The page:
Last summer, Amanda Moretto of Clovis was starting recovery from a double-lung transplant. This summer, she's hiking Half Dome.
The hike with her family comes Sunday — a celebration of her remarkable recovery.
"It's just a personal challenge," she says. "It's a bucket list thing. Not making it isn't an option. I'll make it."
Moretto was born in 1989 with cystic fibrosis, a life-threatening genetic disease that primarily affects the lungs and digestive tract. At that time, life expectancy for those with cystic fibrosis was 16 years.
The gene that causes the disease has since been discovered, and breathing treatments and medications have changed life expectancy to about 40. Moretto still has the gene, although the double-lung transplant was performed with the intention of prolonging her life.
Moretto is 25, married and studying for her dietetic technician, registered, certification as well as feeling a new lease on life.
"I feel very blessed," she says. "It was weird at first. I thought, 'Why do I deserve a second chance at life?' Someone had to die for me to have these lungs."
Moretto took that feeling and committed herself to her recovery. Two weeks after surgery, she began her rehabilitation at Mountain View Rehabilitation and Care Center in the Bay Area. Patients in similar situations need four months in rehab.
In her first week, Moretto sent a selfie to her mother, Jocelyn Bergman of Fresno, with the text: "Look where I am!"
Moretto was sitting on a stationary bike — and on her way to pedaling for six miles over 25 minutes. No oxygen needed.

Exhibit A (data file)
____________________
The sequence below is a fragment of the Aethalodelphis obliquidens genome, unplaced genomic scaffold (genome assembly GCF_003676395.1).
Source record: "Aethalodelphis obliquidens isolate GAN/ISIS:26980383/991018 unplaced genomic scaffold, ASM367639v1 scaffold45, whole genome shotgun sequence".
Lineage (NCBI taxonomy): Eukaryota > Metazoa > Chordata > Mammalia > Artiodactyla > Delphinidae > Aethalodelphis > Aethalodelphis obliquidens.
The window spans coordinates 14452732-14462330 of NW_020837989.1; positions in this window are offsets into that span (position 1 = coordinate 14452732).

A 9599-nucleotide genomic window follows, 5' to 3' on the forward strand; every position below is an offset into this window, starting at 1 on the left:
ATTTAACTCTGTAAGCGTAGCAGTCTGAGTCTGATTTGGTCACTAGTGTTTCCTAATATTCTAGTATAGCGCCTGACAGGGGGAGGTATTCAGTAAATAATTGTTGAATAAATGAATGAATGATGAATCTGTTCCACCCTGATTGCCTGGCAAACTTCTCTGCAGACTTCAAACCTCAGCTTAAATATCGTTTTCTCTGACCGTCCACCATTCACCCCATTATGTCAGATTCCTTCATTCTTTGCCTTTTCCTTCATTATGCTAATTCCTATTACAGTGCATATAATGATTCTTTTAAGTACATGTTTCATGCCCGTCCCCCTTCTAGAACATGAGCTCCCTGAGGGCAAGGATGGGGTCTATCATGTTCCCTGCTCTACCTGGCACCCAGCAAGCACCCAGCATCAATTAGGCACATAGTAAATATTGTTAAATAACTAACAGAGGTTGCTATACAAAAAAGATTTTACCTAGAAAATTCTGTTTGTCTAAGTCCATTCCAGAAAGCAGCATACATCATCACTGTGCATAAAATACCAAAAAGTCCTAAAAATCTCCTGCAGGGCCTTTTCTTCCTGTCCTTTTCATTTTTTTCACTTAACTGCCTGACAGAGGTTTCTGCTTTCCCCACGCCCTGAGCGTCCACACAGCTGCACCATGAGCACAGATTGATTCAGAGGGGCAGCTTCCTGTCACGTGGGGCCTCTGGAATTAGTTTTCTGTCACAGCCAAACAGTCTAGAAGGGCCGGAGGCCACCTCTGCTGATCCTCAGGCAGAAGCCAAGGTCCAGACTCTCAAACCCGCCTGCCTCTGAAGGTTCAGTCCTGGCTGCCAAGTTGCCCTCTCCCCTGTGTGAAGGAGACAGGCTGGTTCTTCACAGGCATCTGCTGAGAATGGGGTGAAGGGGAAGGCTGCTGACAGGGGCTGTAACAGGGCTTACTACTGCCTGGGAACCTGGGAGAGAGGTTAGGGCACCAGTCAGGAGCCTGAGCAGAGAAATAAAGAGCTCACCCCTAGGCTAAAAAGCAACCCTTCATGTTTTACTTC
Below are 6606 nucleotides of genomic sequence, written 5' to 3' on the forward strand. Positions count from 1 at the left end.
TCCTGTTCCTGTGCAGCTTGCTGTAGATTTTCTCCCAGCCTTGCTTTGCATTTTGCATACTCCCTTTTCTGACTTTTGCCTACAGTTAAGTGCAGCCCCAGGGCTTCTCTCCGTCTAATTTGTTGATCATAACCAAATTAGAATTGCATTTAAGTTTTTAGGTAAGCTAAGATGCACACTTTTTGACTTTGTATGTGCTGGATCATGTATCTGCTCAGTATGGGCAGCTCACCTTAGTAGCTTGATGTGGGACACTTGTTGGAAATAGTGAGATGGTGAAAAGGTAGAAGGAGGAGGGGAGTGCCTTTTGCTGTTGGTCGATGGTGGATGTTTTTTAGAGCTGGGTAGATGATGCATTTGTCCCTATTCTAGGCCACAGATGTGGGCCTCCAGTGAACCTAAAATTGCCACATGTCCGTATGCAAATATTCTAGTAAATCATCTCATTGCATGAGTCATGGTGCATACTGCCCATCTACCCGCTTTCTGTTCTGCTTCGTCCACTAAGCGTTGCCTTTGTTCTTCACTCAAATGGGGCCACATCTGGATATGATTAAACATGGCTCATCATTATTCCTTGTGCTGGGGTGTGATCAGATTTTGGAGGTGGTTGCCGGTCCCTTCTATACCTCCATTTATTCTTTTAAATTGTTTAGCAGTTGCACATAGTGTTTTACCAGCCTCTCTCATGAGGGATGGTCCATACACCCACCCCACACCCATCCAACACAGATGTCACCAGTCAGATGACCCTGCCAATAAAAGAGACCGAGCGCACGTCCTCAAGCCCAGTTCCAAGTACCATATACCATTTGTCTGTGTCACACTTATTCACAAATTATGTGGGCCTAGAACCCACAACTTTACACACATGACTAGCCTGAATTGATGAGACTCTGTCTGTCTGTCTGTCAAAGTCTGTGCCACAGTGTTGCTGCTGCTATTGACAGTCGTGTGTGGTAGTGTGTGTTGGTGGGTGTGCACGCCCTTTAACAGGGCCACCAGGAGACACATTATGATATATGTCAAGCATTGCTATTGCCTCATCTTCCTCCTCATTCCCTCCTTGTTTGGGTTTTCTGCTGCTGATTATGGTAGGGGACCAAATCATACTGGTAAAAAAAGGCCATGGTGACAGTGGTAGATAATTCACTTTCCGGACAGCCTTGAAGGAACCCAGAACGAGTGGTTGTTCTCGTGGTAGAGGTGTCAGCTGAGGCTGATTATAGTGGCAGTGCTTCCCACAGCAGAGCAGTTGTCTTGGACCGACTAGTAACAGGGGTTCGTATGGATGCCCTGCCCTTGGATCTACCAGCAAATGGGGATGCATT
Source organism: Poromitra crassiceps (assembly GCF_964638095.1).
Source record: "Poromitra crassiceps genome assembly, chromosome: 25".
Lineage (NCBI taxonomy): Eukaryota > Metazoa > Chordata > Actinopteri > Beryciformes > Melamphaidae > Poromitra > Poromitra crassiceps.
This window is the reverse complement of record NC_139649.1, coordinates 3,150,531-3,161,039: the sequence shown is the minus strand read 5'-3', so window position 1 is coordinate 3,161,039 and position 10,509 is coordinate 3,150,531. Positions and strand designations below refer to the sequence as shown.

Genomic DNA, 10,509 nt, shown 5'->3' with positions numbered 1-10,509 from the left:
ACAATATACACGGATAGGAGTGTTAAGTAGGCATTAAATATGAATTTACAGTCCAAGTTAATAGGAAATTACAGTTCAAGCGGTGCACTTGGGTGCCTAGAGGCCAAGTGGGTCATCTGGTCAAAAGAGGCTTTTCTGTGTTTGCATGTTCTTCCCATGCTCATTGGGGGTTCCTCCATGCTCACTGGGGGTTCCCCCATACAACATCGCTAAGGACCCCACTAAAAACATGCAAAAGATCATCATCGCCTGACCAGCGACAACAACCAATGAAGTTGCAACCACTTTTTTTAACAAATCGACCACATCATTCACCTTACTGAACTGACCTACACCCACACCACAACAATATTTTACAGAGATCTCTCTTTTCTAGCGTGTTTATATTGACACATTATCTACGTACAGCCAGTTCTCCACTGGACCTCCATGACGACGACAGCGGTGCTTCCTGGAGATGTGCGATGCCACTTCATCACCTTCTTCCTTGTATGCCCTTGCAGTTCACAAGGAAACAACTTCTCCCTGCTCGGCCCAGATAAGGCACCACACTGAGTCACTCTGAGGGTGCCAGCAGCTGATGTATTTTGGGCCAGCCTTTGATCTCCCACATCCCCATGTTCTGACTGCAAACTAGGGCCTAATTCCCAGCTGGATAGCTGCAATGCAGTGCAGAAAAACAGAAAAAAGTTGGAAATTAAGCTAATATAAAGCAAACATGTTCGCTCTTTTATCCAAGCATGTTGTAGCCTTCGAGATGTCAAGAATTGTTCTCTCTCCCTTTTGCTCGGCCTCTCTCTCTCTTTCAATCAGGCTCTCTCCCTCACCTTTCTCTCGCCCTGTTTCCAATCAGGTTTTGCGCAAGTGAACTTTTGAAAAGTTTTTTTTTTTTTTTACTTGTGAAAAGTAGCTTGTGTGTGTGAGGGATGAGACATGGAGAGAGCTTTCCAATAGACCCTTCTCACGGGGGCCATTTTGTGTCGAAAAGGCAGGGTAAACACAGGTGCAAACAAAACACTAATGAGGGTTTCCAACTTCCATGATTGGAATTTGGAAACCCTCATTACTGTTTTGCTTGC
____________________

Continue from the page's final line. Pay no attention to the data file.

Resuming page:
Her rehab time was cut in half. Doctors at Stanford University Medical Center, where she received the double-lung transplant, cleared her after two months to return home, where she started gym workouts.
"She got her double-lung transplant, she has done well, and we're very happy," says Dr. Gundeep Dhillon, who performed the transplant. "She has done remarkably well."
Filled with confidence, Moretto asked her father, Roger Bergman, whether she could hike Half Dome with him.
Bergman, who teaches choral music at Buchanan High School and attends The Bridge Church with his wife, has hiked to the top of Half Dome 20 times.
His response? "I thought it was really cool she asked. Why not?"
Tough start to life
Amanda's birth wasn't planned. The Bergmans were stopping after having two sons, Michael and Phillip.
"I got pregnant (with Amanda) while I was on birth control," Jocelyn Bergman says. "We didn't plan for this. God, obviously, wanted her here. I thought, 'We have to trust him for this.' "
Amanda was just 9 months old when doctors saw red flags: She began losing weight rather than gaining it. Tests revealed cystic fibrosis.
"We had no connection to cystic fibrosis, except knowing one family in church," Roger Bergman says. The Bergmans at the time attended Campus Bible Church. "Theirs was a tragedy. It was severe cystic fibrosis, and their girl died at 8 years old on a family outing."
Jocelyn Bergman said the news of Amanda's diagnosis was devastating.
"She was our only daughter. The diagnosis was a death sentence — that she wouldn't get to grow up."
The Bergmans invested time learning about cystic fibrosis. And at the Children's Hospital Central California cystic fibrosis clinic, they teamed with another family going through a similar experience. It helped the Bergmans.
They also learned about medical advancements in cystic fibrosis — and the longer life expectancy.
The Bergmans also turned to God.